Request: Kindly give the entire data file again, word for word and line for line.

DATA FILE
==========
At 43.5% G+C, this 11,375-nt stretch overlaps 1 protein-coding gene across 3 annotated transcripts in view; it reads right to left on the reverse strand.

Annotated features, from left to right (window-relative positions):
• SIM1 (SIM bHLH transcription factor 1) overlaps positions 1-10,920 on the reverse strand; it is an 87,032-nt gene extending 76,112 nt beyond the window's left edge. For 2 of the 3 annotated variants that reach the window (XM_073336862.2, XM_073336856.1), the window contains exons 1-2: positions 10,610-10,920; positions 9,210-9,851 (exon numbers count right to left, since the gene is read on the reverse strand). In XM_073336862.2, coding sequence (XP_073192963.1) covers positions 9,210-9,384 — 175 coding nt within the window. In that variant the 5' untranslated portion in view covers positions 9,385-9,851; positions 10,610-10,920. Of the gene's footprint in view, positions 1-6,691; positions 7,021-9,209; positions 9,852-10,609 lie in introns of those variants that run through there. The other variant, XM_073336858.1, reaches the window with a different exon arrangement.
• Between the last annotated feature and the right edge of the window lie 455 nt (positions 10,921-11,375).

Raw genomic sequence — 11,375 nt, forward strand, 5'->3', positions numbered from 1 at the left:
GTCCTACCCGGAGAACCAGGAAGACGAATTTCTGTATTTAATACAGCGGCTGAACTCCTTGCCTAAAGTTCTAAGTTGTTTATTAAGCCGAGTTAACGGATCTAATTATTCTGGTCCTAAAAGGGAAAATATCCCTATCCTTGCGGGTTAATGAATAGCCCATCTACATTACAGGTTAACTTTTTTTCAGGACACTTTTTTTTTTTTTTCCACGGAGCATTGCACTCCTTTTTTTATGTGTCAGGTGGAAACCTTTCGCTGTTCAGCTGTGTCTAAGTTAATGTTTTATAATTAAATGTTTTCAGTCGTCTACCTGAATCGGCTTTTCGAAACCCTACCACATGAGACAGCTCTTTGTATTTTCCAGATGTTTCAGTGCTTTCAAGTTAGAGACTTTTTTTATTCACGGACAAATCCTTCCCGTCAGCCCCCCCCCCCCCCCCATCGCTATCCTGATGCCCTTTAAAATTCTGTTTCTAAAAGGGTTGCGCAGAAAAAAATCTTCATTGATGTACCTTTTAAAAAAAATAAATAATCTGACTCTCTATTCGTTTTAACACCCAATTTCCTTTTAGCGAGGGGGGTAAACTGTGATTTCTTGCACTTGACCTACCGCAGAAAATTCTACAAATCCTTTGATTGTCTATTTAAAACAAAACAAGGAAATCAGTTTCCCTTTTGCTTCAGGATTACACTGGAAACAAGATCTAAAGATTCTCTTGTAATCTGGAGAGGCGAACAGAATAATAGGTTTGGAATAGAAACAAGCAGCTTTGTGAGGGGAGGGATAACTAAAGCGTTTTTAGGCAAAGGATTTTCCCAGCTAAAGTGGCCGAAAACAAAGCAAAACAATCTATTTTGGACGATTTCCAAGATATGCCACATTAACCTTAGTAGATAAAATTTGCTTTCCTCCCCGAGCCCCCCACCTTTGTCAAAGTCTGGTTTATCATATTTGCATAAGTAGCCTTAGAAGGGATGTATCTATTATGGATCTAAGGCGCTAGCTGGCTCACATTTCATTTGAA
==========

At 43.5% G+C, this 11,375-nt stretch overlaps 1 protein-coding gene across 3 annotated transcripts in view; it reads right to left on the reverse strand.

Annotated features, from left to right (window-relative positions):
• SIM1 (SIM bHLH transcription factor 1) overlaps positions 1-10,920 on the reverse strand; it is an 87,032-nt gene extending 76,112 nt beyond the window's left edge. For 2 of the 3 annotated variants that reach the window (XM_073336862.2, XM_073336856.1), the window contains exons 1-2: positions 10,610-10,920; positions 9,210-9,851 (exon numbers count right to left, since the gene is read on the reverse strand). In XM_073336862.2, coding sequence (XP_073192963.1) covers positions 9,210-9,384 — 175 coding nt within the window. In that variant the 5' untranslated portion in view covers positions 9,385-9,851; positions 10,610-10,920. Of the gene's footprint in view, positions 1-6,691; positions 7,021-9,209; positions 9,852-10,609 lie in introns of those variants that run through there. The other variant, XM_073336858.1, reaches the window with a different exon arrangement.
• Between the last annotated feature and the right edge of the window lie 455 nt (positions 10,921-11,375).

Raw genomic sequence — 11,375 nt, forward strand, 5'->3', positions numbered from 1 at the left:
GTCCTACCCGGAGAACCAGGAAGACGAATTTCTGTATTTAATACAGCGGCTGAACTCCTTGCCTAAAGTTCTAAGTTGTTTATTAAGCCGAGTTAACGGATCTAATTATTCTGGTCCTAAAAGGGAAAATATCCCTATCCTTGCGGGTTAATGAATAGCCCATCTACATTACAGGTTAACTTTTTTTCAGGACACTTTTTTTTTTTTTTCCACGGAGCATTGCACTCCTTTTTTTATGTGTCAGGTGGAAACCTTTCGCTGTTCAGCTGTGTCTAAGTTAATGTTTTATAATTAAATGTTTTCAGTCGTCTACCTGAATCGGCTTTTCGAAACCCTACCACATGAGACAGCTCTTTGTATTTTCCAGATGTTTCAGTGCTTTCAAGTTAGAGACTTTTTTTATTCACGGACAAATCCTTCCCGTCAGCCCCCCCCCCCCCCCCATCGCTATCCTGATGCCCTTTAAAATTCTGTTTCTAAAAGGGTTGCGCAGAAAAAAATCTTCATTGATGTACCTTTTAAAAAAAATAAATAATCTGACTCTCTATTCGTTTTAACACCCAATTTCCTTTTAGCGAGGGGGGTAAACTGTGATTTCTTGCACTTGACCTACCGCAGAAAATTCTACAAATCCTTTGATTGTCTATTTAAAACAAAACAAGGAAATCAGTTTCCCTTTTGCTTCAGGATTACACTGGAAACAAGATCTAAAGATTCTCTTGTAATCTGGAGAGGCGAACAGAATAATAGGTTTGGAATAGAAACAAGCAGCTTTGTGAGGGGAGGGATAACTAAAGCGTTTTTAGGCAAAGGATTTTCCCAGCTAAAGTGGCCGAAAACAAAGCAAAACAATCTATTTTGGACGATTTCCAAGATATGCCACATTAACCTTAGTAGATAAAATTTGCTTTCCTCCCCGAGCCCCCCACCTTTGTCAAAGTCTGGTTTATCATATTTGCATAAGTAGCCTTAGAAGGGATGTATCTATTATGGATCTAAGGCGCTAGCTGGCTCACATTTCATTTGAA